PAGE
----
This year marks the 40th anniversary of the Tyler Prize for Environmental Achievement, which honors its laureates for their work in environmental science, energy and environmental health.
Tomorrow, Rachel will host a panel discussion between four leading environmental scientists, to discuss the variety of environmental concerns and achievements from the past 40 years, and what we face in the years to come.
You can watch the live webcast of the discussion tomorrow from 11:15am until 1:00pm EST. The video feed should show up here closer to the start time.
Rachel will have some of her own questions for the panel, but she wants your help, too. If you have your own questions you want to add to the mix, tweet your questions before and during the discussion using the following hashtag: #Tyler40
The panel topic: "Environmental Change and Sustainable Well-Being: Environmental Trailblazers Examine Challenges and Opportunities."
The panel features the following world-renowned scientists (including John Holdren, Assistant to the President for Science and Technology) and past Tyler laureates [after the jump]:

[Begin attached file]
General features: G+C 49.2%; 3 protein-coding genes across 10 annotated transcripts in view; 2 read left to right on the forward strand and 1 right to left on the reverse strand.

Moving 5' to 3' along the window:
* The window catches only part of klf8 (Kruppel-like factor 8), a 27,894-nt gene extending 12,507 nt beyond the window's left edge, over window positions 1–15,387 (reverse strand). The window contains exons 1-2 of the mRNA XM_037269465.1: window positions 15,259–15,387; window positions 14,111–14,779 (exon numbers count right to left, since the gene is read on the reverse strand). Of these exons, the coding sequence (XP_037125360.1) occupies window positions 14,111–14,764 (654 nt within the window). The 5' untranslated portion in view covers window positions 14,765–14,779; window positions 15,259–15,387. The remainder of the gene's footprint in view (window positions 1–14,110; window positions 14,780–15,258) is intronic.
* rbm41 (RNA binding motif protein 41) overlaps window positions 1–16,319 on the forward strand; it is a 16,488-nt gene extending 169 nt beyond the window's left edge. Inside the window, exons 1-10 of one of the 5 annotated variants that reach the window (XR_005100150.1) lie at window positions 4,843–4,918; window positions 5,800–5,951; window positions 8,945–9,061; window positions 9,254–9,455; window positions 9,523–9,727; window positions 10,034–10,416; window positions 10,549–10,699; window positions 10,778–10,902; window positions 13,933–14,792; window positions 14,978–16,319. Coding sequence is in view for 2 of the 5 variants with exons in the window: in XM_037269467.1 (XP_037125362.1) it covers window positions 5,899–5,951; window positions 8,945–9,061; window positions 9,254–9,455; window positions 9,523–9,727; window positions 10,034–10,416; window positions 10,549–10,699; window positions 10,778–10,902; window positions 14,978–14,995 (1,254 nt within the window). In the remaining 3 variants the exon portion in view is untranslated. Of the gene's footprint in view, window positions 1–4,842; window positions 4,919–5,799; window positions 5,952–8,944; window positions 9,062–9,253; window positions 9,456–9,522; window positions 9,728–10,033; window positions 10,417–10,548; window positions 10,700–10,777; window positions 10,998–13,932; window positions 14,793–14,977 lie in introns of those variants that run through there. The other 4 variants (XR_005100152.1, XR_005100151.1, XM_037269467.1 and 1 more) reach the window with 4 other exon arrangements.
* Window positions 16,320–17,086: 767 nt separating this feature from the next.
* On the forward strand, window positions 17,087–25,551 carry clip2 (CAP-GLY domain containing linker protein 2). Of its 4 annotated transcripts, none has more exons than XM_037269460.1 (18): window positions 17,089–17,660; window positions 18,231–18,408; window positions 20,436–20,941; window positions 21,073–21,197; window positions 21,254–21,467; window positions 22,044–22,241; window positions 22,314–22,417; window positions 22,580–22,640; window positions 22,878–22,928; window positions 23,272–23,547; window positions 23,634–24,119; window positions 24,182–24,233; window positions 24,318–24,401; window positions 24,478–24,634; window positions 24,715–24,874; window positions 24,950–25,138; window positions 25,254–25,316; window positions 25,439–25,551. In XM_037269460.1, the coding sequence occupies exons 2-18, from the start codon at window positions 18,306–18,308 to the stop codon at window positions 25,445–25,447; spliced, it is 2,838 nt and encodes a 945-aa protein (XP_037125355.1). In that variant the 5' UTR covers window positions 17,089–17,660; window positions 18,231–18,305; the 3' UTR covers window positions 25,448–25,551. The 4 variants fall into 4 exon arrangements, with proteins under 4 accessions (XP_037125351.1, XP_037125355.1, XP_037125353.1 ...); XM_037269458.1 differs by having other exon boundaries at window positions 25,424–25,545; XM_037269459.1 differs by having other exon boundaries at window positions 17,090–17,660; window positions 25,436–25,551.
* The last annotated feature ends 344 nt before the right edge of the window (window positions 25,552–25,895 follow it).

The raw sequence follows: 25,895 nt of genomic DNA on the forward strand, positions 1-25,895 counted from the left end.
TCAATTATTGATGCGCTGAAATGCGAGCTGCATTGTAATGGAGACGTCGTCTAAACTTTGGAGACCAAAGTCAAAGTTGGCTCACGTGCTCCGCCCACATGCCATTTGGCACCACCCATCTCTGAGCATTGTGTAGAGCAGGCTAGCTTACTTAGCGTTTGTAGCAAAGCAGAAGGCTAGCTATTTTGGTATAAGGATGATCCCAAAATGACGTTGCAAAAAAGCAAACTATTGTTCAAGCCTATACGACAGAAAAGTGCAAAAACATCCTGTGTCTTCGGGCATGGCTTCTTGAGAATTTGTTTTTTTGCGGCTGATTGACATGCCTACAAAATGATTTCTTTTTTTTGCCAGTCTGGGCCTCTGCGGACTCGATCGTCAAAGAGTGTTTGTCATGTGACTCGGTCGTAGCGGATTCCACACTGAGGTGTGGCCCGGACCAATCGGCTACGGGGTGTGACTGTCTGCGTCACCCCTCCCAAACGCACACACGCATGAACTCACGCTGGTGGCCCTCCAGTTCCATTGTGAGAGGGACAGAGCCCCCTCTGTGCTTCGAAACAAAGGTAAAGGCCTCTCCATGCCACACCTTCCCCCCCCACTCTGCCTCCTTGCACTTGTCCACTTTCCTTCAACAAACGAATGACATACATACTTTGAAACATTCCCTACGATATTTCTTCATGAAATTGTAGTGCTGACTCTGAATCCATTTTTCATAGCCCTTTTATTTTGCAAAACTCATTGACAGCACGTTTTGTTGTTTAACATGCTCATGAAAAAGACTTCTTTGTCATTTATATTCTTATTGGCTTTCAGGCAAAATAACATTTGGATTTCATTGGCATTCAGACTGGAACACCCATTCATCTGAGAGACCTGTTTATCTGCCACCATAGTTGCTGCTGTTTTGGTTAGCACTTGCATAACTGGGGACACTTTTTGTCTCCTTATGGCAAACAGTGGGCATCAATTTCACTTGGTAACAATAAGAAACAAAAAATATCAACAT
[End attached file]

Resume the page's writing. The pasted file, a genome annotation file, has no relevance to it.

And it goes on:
From the Tyler Prize folks:
Richard B. Alley, PhD - On the pace of climate change
Evan Pugh Professor of Geosciences, Department of Geosciences, and Earth and Environmental Systems Institute, Pennsylvania State University; Host of PBS's EARTH: The Operators' Manual
John P. Holdren, PhD - On a clean energy future
Assistant to the President for Science and Technology, Director of the White House Office of Science and Technology Policy, and Co-Chair of the President's Council of Advisors on Science and Technology
Thomas E. Lovejoy, PhD - On sustaining biodiversity and ecosystems
University Professor of Environmental Science and Policy at George Mason University; Biodiversity Chair at the Heinz Center for Science, Economics and the Environment
Mario J. Molina, PhD - On healthy air and urban populations
Director of the Mario Molina Center for Energy and Environment; Professor of Chemistry and Biochemistry at the University of California, San Diego and the Center for Atmospheric Sciences at the Scripps Institution of Oceanography